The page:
A woman in the audience made the point that you not only need to have the discussion, but it needs to be in writing. Her story was she was the caregiver for her mother and she knew what her mother wanted in her final days. When her mother was hospitalized and facing her final days she was following her mother’s wishes not to seek treatment to extend her life but to just keep her comfortable. Her siblings, who were not involved in mom’s care accused her of “killing” their mom by not taking aggressive measures to keep her alive.

Seeing loved ones dying is difficult and we want to keep them with us as long as possible. How we want to spent our end of life times is very personal and everyone should have a written plan that is given to our family giving them permission to follow your wishes.

So how can this be done? There is a document available on-line called “The Five Wishes” That in plain language allows you to state in your own words the following:

• Who you want to make health care decision for you when you can’t make them
• The kind of medical treatment you want or don’t want
• How comfortable you want to be
• How you want people to treat you
• What you want your loved ones to know

The Five Wishes document is legal in 42 States and is available at:
There is a small cost, $5.00 for a copy, but it will be the best money you will spend to let family and doctors know exactly how you want your end of life to be.

Fortunately for the woman sharing her story, she and her mom had that conversation and because it was in writing, when the siblings saw their mom’s signature on the document they no longer interfered and mom passed peacefully. Go and have that conversation with your loved ones.

Starting this conversation may not be easy, especially if there is resistance. To help those who are planning on or have tried and met resistance, please share your experience on breaking through the first step.
….Steve Kramer

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Joining the Journey

I attended a great presentation today on how to reduce hospitalization in persons with dementia. There were about 80 participants that asked very good questions. Most in attendance either had a spouse or close friend who were in varies stages of dementia. The one question that struck me was from a gentleman whose wife was in the mid-late stage of Alzheimer’s and he wanted to know how to get her to understand she had Alzheimer’s and what that meant.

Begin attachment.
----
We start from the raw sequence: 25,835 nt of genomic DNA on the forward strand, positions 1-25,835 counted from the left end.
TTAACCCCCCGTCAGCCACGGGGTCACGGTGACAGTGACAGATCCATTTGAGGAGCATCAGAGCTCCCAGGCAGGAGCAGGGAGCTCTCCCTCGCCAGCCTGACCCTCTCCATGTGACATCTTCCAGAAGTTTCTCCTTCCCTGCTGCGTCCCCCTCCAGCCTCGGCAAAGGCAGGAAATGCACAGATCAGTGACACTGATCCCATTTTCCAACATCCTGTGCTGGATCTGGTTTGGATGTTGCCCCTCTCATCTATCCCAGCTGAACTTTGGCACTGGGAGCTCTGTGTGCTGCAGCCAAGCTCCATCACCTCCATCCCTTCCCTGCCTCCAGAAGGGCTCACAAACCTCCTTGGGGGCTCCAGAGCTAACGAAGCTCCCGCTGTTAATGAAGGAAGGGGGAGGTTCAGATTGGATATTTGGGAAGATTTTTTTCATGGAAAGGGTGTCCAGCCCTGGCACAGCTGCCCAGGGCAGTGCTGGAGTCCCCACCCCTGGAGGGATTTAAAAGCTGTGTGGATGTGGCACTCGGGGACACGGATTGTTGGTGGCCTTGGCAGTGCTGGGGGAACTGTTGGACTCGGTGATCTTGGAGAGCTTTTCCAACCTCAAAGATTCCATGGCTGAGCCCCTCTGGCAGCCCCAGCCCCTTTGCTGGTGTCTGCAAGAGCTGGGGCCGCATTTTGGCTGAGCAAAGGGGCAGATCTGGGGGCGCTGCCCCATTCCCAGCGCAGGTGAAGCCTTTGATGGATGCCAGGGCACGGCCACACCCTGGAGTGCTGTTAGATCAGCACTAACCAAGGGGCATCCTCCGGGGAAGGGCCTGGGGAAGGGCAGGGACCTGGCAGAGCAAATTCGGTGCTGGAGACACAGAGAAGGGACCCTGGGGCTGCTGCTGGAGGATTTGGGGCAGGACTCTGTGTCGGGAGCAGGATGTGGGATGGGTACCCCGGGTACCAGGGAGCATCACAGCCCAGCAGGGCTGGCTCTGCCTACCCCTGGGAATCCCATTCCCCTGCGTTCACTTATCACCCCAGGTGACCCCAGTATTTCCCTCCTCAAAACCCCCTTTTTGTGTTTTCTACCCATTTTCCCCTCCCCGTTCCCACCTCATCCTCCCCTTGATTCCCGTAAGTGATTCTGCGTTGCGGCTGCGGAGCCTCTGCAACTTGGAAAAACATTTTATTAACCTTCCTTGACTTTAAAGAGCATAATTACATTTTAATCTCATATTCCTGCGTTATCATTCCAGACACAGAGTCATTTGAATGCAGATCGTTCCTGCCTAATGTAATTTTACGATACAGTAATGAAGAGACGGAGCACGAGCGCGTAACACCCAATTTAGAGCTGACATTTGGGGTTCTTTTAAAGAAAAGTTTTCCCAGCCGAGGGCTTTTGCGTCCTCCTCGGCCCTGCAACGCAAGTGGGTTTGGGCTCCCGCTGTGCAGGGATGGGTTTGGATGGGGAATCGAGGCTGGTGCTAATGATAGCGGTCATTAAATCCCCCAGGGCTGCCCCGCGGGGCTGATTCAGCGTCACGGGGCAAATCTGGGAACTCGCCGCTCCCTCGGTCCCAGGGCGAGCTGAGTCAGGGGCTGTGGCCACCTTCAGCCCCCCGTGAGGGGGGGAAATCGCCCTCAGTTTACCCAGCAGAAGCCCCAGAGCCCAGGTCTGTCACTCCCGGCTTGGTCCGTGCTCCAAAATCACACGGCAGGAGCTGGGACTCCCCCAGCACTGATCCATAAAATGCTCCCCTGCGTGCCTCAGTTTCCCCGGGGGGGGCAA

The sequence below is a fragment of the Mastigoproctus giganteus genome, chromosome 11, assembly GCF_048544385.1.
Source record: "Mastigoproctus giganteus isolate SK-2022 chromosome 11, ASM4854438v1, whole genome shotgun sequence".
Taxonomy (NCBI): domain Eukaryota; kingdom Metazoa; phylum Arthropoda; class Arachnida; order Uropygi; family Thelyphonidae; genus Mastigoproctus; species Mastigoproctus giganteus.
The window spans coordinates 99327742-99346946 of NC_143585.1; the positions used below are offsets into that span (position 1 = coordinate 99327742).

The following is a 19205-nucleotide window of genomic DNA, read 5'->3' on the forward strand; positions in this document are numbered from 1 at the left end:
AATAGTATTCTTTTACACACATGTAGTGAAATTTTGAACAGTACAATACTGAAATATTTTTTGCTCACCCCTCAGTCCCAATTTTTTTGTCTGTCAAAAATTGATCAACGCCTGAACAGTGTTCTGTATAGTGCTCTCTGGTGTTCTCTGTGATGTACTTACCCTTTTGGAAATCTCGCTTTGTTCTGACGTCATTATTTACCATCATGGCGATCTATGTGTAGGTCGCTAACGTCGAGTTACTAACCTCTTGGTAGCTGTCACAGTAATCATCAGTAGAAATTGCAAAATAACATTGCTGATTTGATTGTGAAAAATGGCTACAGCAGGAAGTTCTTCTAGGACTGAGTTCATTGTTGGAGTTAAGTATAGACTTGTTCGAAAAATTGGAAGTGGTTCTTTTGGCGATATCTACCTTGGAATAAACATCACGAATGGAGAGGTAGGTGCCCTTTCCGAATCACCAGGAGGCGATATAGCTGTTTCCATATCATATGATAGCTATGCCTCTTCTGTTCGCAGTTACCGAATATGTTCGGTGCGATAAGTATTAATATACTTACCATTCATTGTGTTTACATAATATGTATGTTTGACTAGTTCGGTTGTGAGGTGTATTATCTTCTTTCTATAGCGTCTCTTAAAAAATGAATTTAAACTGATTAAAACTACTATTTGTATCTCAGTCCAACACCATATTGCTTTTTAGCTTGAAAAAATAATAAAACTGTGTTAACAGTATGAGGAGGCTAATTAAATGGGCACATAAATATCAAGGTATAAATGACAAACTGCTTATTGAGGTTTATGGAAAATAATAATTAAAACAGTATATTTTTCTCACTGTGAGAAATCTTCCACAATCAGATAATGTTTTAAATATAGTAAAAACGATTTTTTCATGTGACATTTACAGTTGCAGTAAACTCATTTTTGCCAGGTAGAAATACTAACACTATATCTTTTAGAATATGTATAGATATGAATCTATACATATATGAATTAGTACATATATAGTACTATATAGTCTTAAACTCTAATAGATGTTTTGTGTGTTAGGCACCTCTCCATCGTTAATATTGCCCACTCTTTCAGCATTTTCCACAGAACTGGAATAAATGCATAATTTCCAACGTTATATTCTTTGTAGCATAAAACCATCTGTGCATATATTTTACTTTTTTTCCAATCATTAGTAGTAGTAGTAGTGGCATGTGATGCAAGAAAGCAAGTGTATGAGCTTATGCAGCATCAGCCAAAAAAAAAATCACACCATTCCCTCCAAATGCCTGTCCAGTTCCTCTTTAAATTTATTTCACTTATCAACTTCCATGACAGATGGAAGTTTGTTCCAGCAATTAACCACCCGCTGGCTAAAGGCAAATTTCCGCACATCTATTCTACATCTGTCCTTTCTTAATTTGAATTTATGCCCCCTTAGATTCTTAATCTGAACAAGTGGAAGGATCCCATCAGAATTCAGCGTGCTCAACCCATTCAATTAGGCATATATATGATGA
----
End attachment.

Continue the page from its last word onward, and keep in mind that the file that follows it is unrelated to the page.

The speaker handled this very well by saying no matter how much you want to get your wife to understand, she will not be able to because the disease has robbed her the ability to reason. She went on to say that the one thing you can do is to join her where she is at. If you continue to try to reason with an individual who is no longer capable of understanding often the result is frustration for the caregiver and acting out behaviors by the person with Alzheimer’s. They act out because they are confused and frustrated themselves and because of the disease cannot express it in a constructive manner.
I always tell the families of our clients that they need to join their loved one in their “reality”. If they say the white wall is purple, then it is purple to you also. If dad says he needs to leave to go to work so he won’t be late, go along with it and when the opportunity presents itself, distract him with another task such as “ok dad but first we need to make your lunch”. Often he will forget all about work. Now this takes energy on your part, but far less than being in a constant battle when you try to convince him he is retired and no longer works.
What are your experiences in caring for an elder loved one with dementia? How have you joined their journey?

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Adapting to Growing Older-one mans perspective

Taken from the website


“I’m just dealing with the struggles of getting older.”
“What are those?”
“Oh, you know. It’s not as easy to run. Not as easy to do the things I used to do.”
“What’s something that improves with age?”
“You have more experience, I guess. And less pressure.”
“Less pressure?”
“Yeah. When you’re younger, you’re always so concerned about where you’re headed— whether you’re getting ahead, or falling behind, things like that. When you’re older, for better or worse, you’re pretty much already there. And you learn to adjust.”